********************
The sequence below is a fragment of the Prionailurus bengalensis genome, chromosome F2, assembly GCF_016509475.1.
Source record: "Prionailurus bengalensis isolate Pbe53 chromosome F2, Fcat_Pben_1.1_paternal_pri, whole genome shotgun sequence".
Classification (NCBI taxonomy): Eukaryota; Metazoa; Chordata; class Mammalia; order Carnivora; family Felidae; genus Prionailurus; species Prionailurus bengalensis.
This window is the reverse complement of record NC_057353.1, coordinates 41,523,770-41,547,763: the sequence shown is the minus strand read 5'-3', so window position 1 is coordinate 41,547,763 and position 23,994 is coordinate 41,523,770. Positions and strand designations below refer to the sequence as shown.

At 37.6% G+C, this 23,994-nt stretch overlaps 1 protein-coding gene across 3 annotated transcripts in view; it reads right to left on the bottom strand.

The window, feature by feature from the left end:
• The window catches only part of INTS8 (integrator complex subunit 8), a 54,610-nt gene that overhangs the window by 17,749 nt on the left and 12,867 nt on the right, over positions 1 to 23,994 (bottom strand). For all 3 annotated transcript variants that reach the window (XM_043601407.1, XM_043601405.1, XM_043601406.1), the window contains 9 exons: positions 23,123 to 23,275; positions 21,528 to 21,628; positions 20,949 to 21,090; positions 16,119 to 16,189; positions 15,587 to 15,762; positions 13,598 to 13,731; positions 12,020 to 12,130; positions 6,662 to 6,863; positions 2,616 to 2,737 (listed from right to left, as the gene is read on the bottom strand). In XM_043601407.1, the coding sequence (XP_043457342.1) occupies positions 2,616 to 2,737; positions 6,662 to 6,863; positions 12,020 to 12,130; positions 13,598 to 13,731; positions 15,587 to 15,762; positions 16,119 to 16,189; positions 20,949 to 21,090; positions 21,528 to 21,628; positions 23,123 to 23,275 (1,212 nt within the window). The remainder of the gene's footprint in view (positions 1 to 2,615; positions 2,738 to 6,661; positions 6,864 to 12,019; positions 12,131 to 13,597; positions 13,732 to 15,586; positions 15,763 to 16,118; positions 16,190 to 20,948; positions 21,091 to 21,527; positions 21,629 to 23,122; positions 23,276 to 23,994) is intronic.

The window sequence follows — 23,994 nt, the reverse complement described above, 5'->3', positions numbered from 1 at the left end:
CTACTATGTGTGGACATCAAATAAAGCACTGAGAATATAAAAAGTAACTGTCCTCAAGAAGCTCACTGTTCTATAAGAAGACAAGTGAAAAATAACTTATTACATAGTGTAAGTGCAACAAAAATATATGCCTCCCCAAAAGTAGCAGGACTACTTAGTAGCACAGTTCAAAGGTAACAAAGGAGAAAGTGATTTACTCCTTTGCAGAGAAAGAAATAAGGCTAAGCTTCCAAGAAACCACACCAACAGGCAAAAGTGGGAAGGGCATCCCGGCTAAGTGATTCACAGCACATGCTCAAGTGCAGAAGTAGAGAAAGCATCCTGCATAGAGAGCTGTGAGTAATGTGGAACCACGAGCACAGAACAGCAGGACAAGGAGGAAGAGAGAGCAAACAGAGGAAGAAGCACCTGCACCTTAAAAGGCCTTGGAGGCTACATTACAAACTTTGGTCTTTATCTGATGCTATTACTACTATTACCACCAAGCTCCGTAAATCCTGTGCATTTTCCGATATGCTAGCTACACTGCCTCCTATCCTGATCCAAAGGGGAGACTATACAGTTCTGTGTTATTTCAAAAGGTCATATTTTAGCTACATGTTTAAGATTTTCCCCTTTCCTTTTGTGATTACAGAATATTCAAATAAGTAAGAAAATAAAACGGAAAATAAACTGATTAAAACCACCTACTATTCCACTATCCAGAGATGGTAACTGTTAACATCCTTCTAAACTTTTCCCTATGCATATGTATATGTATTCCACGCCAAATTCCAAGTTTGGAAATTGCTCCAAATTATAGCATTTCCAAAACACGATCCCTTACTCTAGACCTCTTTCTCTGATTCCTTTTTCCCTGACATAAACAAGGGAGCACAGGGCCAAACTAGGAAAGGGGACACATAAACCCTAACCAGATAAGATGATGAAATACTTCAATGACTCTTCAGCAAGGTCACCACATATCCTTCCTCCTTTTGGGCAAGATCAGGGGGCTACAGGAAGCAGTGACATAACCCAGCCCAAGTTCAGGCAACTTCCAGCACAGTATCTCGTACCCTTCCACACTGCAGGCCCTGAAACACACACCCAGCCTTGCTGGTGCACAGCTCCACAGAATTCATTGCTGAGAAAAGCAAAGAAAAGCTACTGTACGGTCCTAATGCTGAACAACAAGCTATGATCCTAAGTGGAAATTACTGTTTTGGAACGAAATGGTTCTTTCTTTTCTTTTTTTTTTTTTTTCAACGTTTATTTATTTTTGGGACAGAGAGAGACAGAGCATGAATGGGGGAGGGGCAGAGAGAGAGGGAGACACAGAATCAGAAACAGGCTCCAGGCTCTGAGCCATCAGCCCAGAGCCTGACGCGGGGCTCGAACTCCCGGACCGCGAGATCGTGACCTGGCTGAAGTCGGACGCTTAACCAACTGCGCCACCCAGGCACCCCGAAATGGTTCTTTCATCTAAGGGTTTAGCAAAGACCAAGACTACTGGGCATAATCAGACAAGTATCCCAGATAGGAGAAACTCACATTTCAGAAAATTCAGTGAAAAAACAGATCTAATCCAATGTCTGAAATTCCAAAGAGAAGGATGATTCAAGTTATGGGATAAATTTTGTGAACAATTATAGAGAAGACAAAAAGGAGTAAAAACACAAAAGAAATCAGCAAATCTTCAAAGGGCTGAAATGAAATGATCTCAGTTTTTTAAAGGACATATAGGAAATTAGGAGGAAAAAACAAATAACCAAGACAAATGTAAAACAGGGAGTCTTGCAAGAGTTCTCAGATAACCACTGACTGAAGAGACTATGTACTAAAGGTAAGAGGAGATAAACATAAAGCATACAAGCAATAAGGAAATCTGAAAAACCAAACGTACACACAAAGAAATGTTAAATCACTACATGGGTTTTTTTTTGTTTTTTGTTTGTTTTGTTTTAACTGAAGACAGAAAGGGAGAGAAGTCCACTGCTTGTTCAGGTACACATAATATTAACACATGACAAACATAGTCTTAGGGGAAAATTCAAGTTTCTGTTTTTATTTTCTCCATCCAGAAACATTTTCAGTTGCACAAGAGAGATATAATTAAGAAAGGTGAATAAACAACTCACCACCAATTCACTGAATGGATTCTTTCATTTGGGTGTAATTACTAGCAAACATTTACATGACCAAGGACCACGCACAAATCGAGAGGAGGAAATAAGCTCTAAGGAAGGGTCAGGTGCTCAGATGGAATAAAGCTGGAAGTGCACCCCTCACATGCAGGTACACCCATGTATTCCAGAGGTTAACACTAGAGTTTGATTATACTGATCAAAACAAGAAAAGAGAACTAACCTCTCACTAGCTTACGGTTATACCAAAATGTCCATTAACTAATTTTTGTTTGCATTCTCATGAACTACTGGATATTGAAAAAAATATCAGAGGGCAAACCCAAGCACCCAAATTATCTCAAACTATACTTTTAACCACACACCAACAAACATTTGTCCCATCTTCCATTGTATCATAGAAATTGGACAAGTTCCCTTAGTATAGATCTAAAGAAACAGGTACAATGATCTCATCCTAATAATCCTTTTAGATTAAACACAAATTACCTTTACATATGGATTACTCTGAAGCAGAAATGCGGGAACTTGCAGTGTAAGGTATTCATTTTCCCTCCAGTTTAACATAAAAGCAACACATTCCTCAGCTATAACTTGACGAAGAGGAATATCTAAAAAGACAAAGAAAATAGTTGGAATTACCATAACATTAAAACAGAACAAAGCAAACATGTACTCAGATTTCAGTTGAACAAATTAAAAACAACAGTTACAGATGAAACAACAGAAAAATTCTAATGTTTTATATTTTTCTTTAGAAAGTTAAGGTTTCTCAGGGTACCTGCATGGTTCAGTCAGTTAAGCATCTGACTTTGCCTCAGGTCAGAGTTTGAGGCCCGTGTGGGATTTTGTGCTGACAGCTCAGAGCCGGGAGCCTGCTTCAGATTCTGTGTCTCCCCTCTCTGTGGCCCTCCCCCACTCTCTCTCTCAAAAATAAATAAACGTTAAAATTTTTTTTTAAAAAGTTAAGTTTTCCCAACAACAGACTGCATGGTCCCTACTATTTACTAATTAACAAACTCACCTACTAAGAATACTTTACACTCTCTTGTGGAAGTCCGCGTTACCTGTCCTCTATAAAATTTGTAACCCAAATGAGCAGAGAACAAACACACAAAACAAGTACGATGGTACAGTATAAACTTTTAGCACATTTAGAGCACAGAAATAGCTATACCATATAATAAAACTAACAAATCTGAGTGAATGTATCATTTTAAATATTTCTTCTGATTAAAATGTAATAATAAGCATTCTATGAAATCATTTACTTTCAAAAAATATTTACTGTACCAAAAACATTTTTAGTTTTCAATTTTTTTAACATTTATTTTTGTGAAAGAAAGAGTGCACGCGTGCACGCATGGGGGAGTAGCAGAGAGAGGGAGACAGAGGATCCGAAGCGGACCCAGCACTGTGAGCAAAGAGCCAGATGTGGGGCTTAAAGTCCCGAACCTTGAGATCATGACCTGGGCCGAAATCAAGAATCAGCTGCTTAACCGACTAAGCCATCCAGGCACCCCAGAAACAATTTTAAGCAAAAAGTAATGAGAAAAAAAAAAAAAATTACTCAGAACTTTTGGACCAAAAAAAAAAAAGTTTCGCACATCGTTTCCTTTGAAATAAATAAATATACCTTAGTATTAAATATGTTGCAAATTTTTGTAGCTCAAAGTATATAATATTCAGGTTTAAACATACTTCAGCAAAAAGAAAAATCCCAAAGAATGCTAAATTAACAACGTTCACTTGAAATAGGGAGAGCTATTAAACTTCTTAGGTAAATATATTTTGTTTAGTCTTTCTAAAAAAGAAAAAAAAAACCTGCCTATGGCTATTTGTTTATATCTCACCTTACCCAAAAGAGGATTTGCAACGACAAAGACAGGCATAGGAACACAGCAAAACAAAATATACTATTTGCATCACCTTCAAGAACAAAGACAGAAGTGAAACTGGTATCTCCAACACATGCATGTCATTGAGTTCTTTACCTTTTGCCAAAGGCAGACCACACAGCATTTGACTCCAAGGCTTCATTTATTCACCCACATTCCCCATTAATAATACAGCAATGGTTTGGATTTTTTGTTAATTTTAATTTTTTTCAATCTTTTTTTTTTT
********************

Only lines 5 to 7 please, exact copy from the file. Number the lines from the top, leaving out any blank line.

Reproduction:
At 37.6% G+C, this 23,994-nt stretch overlaps 1 protein-coding gene across 3 annotated transcripts in view; it reads right to left on the bottom strand.

The window, feature by feature from the left end:
• The window catches only part of INTS8 (integrator complex subunit 8), a 54,610-nt gene that overhangs the window by 17,749 nt on the left and 12,867 nt on the right, over positions 1 to 23,994 (bottom strand). For all 3 annotated transcript variants that reach the window (XM_043601407.1, XM_043601405.1, XM_043601406.1), the window contains 9 exons: positions 23,123 to 23,275; positions 21,528 to 21,628; positions 20,949 to 21,090; positions 16,119 to 16,189; positions 15,587 to 15,762; positions 13,598 to 13,731; positions 12,020 to 12,130; positions 6,662 to 6,863; positions 2,616 to 2,737 (listed from right to left, as the gene is read on the bottom strand). In XM_043601407.1, the coding sequence (XP_043457342.1) occupies positions 2,616 to 2,737; positions 6,662 to 6,863; positions 12,020 to 12,130; positions 13,598 to 13,731; positions 15,587 to 15,762; positions 16,119 to 16,189; positions 20,949 to 21,090; positions 21,528 to 21,628; positions 23,123 to 23,275 (1,212 nt within the window). The remainder of the gene's footprint in view (positions 1 to 2,615; positions 2,738 to 6,661; positions 6,864 to 12,019; positions 12,131 to 13,597; positions 13,732 to 15,586; positions 15,763 to 16,118; positions 16,190 to 20,948; positions 21,091 to 21,527; positions 21,629 to 23,122; positions 23,276 to 23,994) is intronic.